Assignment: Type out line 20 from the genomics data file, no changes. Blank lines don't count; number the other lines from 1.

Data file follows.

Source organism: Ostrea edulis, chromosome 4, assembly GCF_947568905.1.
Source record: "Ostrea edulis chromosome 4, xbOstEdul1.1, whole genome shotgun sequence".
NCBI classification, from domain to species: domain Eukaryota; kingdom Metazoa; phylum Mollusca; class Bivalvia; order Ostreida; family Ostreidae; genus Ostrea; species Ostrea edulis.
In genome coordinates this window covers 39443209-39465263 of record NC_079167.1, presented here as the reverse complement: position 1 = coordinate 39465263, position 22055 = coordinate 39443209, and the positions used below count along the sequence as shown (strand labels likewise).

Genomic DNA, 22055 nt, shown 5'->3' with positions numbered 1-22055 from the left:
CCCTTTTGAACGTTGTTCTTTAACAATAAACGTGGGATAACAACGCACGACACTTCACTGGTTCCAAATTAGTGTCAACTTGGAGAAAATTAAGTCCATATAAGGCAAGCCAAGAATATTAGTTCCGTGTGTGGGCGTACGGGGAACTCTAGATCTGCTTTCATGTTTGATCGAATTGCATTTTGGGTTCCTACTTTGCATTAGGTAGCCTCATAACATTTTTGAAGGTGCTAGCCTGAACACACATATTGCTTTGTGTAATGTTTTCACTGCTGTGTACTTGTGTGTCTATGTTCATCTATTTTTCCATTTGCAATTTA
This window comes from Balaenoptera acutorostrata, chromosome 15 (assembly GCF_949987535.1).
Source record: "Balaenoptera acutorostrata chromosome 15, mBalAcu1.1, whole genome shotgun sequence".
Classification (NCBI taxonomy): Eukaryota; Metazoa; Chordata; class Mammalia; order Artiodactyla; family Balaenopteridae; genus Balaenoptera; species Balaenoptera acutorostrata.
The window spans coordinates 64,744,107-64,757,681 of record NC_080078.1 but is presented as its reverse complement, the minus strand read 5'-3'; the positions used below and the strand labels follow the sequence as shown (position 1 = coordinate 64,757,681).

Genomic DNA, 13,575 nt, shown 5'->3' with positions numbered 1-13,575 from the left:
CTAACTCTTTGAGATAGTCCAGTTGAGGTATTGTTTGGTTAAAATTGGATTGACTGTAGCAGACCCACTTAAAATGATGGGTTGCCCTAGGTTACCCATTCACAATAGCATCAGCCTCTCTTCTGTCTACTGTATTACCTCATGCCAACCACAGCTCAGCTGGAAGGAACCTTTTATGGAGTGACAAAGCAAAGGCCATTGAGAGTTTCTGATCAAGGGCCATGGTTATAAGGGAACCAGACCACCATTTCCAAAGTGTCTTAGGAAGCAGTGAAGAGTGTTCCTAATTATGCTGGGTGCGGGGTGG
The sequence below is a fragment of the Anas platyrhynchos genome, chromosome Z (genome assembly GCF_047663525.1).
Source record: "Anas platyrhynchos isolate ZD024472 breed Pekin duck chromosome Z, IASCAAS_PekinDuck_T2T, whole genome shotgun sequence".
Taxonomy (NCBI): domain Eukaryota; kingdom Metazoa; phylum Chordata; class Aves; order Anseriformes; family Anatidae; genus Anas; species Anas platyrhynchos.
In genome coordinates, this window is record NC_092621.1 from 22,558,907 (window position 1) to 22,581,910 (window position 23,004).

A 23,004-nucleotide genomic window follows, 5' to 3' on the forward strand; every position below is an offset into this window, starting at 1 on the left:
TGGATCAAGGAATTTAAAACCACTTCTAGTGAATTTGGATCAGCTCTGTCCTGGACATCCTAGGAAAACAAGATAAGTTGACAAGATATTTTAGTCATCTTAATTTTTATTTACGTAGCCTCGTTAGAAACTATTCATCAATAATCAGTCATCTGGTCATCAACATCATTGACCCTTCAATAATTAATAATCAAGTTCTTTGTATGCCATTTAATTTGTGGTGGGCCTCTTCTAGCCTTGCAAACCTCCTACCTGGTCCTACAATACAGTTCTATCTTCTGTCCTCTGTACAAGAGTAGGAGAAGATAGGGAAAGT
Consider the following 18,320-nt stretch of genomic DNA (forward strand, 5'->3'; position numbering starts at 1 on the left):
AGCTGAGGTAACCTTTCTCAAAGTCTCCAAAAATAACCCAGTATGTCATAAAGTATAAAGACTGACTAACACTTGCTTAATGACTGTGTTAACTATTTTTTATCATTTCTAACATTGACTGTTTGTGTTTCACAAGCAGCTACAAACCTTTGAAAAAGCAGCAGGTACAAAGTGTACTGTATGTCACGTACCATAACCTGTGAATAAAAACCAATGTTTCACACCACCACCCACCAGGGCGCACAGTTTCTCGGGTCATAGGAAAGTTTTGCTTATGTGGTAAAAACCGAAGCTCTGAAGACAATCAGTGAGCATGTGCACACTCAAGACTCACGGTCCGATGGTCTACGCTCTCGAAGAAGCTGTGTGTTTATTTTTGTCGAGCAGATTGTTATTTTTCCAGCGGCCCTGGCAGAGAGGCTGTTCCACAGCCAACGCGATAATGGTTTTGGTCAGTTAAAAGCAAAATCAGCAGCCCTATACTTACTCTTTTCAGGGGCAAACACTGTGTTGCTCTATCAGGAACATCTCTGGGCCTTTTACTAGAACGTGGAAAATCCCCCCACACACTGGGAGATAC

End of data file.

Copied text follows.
AGCTGAGGTAACCTTTCTCAAAGTCTCCAAAAATAACCCAGTATGTCATAAAGTATAAAGACTGACTAACACTTGCTTAATGACTGTGTTAACTATTTTTTATCATTTCTAACATTGACTGTTTGTGTTTCACAAGCAGCTACAAACCTTTGAAAAAGCAGCAGGTACAAAGTGTACTGTATGTCACGTACCATAACCTGTGAATAAAAACCAATGTTTCACACCACCACCCACCAGGGCGCACAGTTTCTCGGGTCATAGGAAAGTTTTGCTTATGTGGTAAAAACCGAAGCTCTGAAGACAATCAGTGAGCATGTGCACACTCAAGACTCACGGTCCGATGGTCTACGCTCTCGAAGAAGCTGTGTGTTTATTTTTGTCGAGCAGATTGTTATTTTTCCAGCGGCCCTGGCAGAGAGGCTGTTCCACAGCCAACGCGATAATGGTTTTGGTCAGTTAAAAGCAAAATCAGCAGCCCTATACTTACTCTTTTCAGGGGCAAACACTGTGTTGCTCTATCAGGAACATCTCTGGGCCTTTTACTAGAACGTGGAAAATCCCCCCACACACTGGGAGATAC